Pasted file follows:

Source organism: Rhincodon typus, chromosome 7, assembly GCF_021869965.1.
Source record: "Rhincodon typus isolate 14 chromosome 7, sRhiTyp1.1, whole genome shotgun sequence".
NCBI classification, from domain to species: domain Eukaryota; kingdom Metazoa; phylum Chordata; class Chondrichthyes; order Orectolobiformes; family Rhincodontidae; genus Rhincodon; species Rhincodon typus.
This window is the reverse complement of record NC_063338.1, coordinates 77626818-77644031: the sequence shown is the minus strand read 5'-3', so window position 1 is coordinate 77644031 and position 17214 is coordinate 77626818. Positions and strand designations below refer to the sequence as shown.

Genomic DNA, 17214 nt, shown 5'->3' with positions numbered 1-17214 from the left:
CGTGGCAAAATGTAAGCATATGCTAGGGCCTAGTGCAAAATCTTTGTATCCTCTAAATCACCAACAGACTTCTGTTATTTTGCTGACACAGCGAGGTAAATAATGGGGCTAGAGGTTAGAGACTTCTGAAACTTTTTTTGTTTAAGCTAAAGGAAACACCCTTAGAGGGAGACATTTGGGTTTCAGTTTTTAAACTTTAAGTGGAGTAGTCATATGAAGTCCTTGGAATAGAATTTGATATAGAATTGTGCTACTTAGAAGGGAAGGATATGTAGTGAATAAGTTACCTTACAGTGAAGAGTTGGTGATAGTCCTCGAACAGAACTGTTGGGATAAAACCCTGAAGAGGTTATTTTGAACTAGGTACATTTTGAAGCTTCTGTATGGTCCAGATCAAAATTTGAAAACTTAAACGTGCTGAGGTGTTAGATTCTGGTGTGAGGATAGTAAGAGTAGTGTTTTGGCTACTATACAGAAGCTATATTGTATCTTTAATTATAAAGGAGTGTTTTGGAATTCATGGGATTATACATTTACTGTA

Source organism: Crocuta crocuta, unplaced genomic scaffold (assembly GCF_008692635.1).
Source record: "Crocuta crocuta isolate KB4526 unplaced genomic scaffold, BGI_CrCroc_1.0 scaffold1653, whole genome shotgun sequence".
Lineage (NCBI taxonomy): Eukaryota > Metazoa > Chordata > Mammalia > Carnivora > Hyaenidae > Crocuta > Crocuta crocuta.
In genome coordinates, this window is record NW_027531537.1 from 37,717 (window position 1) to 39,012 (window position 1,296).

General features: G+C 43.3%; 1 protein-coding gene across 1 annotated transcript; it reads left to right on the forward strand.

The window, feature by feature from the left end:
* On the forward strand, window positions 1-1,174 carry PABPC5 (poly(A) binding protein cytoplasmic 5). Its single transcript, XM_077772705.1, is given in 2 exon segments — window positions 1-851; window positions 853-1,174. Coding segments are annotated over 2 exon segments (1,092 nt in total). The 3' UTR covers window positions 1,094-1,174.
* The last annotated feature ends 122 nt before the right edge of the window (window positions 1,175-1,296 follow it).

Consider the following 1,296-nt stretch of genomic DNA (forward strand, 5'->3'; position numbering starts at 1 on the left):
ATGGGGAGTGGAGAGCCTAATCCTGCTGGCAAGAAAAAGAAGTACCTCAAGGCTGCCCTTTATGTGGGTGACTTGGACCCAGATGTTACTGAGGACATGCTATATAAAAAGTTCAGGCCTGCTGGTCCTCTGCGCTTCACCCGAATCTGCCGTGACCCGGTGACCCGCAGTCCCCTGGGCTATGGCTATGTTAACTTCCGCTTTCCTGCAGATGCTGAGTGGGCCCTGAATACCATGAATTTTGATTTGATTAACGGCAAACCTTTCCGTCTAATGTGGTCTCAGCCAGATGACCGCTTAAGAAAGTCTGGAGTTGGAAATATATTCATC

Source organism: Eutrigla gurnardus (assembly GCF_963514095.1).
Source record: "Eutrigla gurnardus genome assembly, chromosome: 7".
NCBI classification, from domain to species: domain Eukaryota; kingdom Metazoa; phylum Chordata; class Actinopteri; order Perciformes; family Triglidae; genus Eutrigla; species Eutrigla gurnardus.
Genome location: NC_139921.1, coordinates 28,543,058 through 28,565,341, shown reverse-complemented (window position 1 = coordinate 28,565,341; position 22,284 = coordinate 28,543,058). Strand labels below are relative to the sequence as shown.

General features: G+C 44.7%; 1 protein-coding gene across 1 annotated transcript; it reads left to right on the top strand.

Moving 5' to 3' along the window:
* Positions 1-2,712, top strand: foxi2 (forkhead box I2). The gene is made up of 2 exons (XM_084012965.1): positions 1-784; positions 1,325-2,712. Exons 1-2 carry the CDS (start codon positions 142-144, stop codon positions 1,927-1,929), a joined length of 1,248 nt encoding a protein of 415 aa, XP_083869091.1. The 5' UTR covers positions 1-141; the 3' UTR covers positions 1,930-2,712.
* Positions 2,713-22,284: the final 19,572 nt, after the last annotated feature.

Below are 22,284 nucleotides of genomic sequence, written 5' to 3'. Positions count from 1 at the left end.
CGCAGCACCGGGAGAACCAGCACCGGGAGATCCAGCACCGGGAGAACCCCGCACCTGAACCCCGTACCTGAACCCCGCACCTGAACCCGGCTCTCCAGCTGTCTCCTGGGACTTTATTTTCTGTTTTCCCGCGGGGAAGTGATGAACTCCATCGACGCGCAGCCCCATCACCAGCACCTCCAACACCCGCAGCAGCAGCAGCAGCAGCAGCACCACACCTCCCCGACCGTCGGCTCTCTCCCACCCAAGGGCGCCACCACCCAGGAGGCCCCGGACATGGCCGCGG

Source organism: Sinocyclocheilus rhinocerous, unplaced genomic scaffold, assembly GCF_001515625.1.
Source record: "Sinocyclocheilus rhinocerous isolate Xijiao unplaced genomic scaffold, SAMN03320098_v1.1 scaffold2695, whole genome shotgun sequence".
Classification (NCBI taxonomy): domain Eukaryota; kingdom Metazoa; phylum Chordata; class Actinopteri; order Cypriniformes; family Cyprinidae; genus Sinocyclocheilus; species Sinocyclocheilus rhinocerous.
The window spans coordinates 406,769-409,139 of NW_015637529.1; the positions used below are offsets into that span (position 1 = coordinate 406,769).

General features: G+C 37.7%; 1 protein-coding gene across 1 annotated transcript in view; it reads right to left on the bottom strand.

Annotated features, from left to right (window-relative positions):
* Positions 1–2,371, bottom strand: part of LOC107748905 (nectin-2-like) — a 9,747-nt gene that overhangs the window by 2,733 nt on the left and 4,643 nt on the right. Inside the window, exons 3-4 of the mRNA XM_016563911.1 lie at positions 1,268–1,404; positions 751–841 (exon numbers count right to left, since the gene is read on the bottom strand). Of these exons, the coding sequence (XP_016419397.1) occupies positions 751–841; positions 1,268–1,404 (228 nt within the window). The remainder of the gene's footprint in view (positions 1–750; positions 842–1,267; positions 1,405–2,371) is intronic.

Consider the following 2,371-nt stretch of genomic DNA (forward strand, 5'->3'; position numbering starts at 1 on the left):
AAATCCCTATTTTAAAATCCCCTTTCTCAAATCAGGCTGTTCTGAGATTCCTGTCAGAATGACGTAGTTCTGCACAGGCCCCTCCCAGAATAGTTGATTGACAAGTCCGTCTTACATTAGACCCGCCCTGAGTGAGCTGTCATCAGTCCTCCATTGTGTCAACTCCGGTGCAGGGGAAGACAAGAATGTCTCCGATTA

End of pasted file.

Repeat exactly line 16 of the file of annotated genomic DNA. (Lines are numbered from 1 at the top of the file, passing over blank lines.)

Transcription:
ATGGGGAGTGGAGAGCCTAATCCTGCTGGCAAGAAAAAGAAGTACCTCAAGGCTGCCCTTTATGTGGGTGACTTGGACCCAGATGTTACTGAGGACATGCTATATAAAAAGTTCAGGCCTGCTGGTCCTCTGCGCTTCACCCGAATCTGCCGTGACCCGGTGACCCGCAGTCCCCTGGGCTATGGCTATGTTAACTTCCGCTTTCCTGCAGATGCTGAGTGGGCCCTGAATACCATGAATTTTGATTTGATTAACGGCAAACCTTTCCGTCTAATGTGGTCTCAGCCAGATGACCGCTTAAGAAAGTCTGGAGTTGGAAATATATTCATC